There have been persistent rumors that McDonald’s might be bringing back the Grimace character. He was officially retired — along with the Hamburglar — back in 2003.

The Hamburglar was reintroduced in 2015 and, according to media reports, was a complete disaster.

Perhaps, if Grimace is brought back, our Cheyenne burglar is the likely replacement as he wouldn’t have to go to the gym or anything.  He’s perfect.

Also, the Wyoming Department of Health could use his image, perhaps, as an example of mask-wearing. He could contract with the State of Wyoming and start a whole new life.

In the meantime, if you know who this Grimace-like individual is, contact Crime Stoppers at 307.638.TIPS.

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Lander Woman Attacked And Blinded At Hospital Dies

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A 72-year-old Lander area woman who was attacked and blinded Thanksgiving morning at Sage West Hospital in Lander has died.  

Elaine Tillman had been life-flighted to Salt Lake City shortly after the brutal attack and died there Wednesday morning.  

A 53-year-old Dubois man, Patrick Rose, remains in the Fremont County jail on a $250,000 cash-only bond. He is being held on aggravated assault charges.

An autopsy was performed in Salt Lake City on Thursday. 

The Fremont County Attorney’s Office on Friday acknowledged in a statement it was aware of Tillman’s death.

“We are currently in contact with medical professionals in Utah and are reviewing more serious charging. As soon as we receive the out of state medical reports we will make a final charging determination,” the statement read.

According to media reports, a nurse was outside of Rose’s room when “he ran out of the room, rushed into the next room, and jumped on the elderly female patient before (the nurse) could react.”

Reasons for the attack are unknown but the Associated Press reported that Rose may have stopped taking medication

“People who take psychotropic medications and suffer from mental illness have a tendency to believe they don’t need to take the medication and then quit taking them, and then things go wrong from them,” Lander Circuit Court Judge Robert Denhardt said.

Rose told the judge he had a traumatic brain injury.

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Casper Woman Arrested For Making Terroristic Threats At Two Walmart Locations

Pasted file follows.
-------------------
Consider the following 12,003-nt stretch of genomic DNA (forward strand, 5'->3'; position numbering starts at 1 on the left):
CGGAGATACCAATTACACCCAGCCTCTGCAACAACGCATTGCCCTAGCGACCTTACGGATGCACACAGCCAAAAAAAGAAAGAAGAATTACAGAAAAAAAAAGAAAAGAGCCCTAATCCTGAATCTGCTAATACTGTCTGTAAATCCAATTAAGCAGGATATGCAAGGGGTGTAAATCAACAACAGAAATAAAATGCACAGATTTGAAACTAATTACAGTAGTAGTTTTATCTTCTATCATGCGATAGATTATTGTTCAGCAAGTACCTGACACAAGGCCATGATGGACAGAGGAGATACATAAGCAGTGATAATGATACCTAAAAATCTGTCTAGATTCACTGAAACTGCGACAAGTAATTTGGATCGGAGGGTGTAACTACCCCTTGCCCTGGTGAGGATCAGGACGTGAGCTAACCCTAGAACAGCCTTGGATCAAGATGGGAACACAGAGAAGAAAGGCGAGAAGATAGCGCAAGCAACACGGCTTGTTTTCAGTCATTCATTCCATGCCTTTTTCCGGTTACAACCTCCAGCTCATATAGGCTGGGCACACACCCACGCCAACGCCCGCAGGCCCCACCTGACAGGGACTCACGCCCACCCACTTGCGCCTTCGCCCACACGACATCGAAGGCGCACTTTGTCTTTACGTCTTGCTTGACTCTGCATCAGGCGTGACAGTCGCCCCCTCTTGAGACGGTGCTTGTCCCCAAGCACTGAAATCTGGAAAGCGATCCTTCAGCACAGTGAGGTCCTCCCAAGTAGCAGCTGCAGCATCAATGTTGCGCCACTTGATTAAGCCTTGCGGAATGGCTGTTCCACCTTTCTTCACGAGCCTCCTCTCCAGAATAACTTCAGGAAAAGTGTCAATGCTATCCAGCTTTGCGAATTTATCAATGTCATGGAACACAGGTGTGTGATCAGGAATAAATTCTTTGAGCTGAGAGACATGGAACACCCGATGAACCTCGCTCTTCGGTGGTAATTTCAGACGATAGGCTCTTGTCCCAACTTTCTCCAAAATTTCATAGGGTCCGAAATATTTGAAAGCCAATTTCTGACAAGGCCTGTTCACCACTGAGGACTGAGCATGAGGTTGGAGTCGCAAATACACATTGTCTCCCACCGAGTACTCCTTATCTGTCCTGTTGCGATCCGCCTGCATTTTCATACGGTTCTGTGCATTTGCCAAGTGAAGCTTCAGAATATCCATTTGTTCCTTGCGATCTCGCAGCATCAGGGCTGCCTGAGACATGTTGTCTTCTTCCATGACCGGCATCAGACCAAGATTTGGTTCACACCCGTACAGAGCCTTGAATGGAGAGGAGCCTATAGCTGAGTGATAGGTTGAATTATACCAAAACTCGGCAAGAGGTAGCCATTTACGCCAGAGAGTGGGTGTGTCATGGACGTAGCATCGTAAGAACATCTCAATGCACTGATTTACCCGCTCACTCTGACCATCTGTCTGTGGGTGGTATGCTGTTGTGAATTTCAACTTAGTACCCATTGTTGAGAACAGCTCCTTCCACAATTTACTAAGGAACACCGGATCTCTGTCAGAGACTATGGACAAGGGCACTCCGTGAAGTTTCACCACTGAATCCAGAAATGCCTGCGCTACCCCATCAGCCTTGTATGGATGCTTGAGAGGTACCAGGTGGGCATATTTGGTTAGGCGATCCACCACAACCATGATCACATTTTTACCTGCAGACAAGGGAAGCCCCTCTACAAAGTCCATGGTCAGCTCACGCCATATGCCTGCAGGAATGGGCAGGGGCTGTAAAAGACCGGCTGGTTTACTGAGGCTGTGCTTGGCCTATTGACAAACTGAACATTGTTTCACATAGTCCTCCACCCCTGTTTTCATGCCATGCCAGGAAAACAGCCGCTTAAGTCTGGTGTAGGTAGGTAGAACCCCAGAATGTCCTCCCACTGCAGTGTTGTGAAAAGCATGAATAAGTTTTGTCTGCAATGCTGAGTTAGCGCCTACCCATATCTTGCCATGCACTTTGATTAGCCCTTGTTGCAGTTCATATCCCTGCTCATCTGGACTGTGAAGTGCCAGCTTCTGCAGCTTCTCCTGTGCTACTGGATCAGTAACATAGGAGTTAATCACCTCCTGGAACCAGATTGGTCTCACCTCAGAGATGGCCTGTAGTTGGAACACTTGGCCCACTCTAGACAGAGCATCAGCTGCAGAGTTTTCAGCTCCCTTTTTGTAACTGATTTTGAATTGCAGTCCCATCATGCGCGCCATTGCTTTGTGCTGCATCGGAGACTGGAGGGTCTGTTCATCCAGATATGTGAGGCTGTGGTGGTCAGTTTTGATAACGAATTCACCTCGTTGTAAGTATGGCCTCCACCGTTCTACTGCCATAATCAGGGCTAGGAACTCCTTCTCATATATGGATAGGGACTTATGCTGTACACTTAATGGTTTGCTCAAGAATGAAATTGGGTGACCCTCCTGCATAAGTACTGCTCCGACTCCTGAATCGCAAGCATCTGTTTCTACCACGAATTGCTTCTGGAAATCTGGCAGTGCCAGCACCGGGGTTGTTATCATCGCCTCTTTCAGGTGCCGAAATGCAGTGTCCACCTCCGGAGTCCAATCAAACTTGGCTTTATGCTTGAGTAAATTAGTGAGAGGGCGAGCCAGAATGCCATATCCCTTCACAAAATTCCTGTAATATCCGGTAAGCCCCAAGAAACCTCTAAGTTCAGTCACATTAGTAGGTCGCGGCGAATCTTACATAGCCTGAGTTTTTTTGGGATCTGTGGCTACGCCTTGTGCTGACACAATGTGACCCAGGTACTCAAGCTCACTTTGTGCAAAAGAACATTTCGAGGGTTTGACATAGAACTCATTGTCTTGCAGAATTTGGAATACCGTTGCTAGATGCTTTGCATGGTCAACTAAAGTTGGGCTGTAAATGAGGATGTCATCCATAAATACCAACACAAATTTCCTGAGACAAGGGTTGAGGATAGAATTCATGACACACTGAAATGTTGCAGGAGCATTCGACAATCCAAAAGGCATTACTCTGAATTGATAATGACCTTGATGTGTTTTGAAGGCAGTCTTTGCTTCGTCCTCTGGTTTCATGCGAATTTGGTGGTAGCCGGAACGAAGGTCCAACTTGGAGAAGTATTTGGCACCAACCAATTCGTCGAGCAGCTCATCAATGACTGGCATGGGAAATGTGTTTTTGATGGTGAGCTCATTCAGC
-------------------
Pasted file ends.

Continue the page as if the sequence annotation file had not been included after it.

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By Ellen Fike, Cowboy State Daily

The Casper Police Department arrested a woman last week in connection with terroristic threats made to two Walmart locations, one of which was her employer, earlier this year.

Kaylee Shain was arrested on Friday on one felony charge of making threats, according to an announcement from the Casper Police Department on social media.

On Aug. 18, the CPD and other local law enforcement agencies responded to both Walmart locations in town regarding the report of bomb threats.

Two employees reported receiving text messages from unknown numbers. The messages claimed there were bombs inside the two locations and they would be set off at 7 p.m.

The sender also claimed in the messages that they were “after everyone” and also had firearms.

After the two employees shared these messages, both of the Walmart locations were evacuated. After a thorough search of both locations, officers could not identify a valid threat at either scene.

After speaking with employees, the officers determined the texts were sent using a voice-over IP number, a phone number issued over the internet instead of through a cellular carrier. These are regularly used by scammers and people who wish to remain anonymous while participating in criminal activities.

Detectives were suspicious that the two employees knew more about the messages and obtained search warrants to find out more.

One of the employees, Shain, confessed to sending the messages to herself and the co-worker because of the personal satisfaction she would gain due to the disruption the threat would cause.

Detectives also found evidence on her cell phone as well as the VOIP and her internet provider that proved Shain was the owner of the account that sent the threatening messages.